The “Bock” is a promontory in the north-eastern corner of Luxembourg City’s old historical district. Archaeological evidence shows that this natural defensive area was probably used as early as antiquity and early medieval times by the Romans and Franks.
As a natural fortification, its rocky cliffs tower above the River Alzette and for this reason, Count Sigefroy, decided to purchase the Bock and build his castle and fortress defenses upon it in 963. In this way he could provide protection for his properties. There was probably some sort of castle structure on-site before he built, but there remains no confirmed physical trace of that earlier structure.
The defensive caves accommodated 50 cannons and a garrison of 1,200 men. In addition, they had underground facilities for housing equipment and horses as well as workshops, kitchens, bakeries and slaughterhouses. These impressive facilities allowed the city defenders to hold out against the French for seven months during the French Revolution, gaining the Casemates the prestigious title of “best in the world apart from Gibraltar”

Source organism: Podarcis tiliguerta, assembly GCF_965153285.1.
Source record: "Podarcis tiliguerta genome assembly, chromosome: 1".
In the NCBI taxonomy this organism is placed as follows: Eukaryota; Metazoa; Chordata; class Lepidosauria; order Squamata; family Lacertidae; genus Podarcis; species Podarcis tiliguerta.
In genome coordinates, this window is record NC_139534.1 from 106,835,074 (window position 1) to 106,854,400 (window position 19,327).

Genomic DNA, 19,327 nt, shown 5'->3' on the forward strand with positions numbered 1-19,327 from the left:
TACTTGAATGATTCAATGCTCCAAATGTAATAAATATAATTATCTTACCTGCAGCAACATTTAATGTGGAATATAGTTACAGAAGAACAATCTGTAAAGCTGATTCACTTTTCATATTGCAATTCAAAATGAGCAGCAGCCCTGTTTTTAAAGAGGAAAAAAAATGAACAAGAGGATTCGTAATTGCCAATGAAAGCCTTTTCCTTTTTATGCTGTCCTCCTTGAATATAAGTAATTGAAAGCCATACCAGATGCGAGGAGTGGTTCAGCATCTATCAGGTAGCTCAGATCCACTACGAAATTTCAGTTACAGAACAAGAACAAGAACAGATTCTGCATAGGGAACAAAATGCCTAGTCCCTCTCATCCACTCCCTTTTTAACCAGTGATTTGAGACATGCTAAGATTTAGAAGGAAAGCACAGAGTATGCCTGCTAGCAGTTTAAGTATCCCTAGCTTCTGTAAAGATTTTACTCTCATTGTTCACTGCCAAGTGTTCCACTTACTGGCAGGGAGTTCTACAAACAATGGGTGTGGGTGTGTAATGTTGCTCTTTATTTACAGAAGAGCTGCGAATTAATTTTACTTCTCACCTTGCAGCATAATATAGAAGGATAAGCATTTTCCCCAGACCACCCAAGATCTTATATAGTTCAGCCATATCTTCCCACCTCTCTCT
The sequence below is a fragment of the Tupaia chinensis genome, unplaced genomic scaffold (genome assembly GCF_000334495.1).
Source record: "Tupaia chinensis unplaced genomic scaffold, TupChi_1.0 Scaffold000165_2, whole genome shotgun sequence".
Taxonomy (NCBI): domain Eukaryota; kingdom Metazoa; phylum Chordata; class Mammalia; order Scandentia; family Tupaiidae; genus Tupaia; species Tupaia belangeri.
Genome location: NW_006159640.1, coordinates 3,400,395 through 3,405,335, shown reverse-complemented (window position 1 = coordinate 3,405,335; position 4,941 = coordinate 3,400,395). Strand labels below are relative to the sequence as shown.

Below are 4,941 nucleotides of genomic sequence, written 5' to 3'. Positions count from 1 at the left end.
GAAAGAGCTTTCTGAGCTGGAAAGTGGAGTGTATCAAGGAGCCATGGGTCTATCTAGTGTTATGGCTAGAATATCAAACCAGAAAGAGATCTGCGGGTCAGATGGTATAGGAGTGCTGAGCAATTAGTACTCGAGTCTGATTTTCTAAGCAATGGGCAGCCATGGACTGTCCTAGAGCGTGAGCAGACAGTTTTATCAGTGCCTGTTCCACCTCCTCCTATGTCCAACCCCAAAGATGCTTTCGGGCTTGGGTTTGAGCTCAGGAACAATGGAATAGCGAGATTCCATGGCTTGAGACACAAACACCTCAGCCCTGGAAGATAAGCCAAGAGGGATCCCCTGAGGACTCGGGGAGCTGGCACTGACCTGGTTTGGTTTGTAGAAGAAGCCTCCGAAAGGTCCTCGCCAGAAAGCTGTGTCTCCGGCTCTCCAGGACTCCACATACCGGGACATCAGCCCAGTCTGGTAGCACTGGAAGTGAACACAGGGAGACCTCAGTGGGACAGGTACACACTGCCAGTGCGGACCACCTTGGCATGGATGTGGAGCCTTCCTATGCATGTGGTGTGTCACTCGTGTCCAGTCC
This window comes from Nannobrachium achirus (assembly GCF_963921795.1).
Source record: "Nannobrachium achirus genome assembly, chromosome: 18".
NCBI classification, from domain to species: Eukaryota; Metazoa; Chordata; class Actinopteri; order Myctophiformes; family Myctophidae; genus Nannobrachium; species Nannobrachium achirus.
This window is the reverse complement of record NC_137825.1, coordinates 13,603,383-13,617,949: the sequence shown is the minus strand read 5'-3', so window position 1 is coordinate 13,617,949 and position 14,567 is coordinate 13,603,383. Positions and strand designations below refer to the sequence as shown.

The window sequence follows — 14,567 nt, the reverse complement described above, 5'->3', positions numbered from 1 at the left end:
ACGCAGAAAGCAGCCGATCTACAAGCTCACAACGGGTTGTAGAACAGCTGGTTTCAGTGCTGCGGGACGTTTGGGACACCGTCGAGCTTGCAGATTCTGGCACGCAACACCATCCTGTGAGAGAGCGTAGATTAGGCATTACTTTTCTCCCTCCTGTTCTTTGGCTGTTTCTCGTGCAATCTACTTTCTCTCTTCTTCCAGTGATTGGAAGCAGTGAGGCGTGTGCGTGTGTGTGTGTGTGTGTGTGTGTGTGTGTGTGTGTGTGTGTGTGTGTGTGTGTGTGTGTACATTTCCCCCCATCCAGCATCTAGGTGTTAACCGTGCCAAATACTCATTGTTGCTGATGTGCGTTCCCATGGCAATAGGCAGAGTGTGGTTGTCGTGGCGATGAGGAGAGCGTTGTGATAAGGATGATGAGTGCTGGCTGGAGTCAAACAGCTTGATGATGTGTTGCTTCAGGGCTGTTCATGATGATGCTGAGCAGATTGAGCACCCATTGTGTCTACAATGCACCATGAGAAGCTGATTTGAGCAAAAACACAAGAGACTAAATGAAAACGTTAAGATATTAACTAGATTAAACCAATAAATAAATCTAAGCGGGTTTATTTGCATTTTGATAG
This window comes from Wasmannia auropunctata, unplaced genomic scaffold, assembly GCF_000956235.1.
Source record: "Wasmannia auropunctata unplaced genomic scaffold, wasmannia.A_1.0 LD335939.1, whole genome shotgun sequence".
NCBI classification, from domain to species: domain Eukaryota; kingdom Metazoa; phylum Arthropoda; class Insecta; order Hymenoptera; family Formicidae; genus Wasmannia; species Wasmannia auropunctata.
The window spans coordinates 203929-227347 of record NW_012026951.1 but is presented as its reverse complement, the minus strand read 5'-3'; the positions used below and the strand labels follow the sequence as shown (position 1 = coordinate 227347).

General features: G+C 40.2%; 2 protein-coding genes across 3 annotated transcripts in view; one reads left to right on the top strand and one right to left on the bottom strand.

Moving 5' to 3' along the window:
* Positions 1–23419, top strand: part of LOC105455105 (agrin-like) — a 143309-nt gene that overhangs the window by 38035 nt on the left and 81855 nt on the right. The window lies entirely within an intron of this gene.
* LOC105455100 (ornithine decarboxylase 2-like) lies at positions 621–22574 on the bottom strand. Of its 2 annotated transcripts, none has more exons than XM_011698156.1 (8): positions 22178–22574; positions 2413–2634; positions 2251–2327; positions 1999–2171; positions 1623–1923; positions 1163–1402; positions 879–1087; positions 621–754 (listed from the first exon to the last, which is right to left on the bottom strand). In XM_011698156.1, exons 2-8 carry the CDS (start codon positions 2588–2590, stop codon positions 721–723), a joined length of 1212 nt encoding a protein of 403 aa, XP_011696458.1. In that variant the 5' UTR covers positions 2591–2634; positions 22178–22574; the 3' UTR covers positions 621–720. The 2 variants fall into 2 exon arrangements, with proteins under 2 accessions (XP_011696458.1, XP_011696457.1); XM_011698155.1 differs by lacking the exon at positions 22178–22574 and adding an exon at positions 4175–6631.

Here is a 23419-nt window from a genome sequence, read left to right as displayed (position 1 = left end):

In more recent times, the Casemates again proved their worth during WWII, when they were used as a bomb shelter for up 35,000 people. Since 1933, the Casemates have been open to the public and in 1994, the caves became a UNESCO World Heritage Site.
The Bock and Casemates are definitely a "must see" when you visit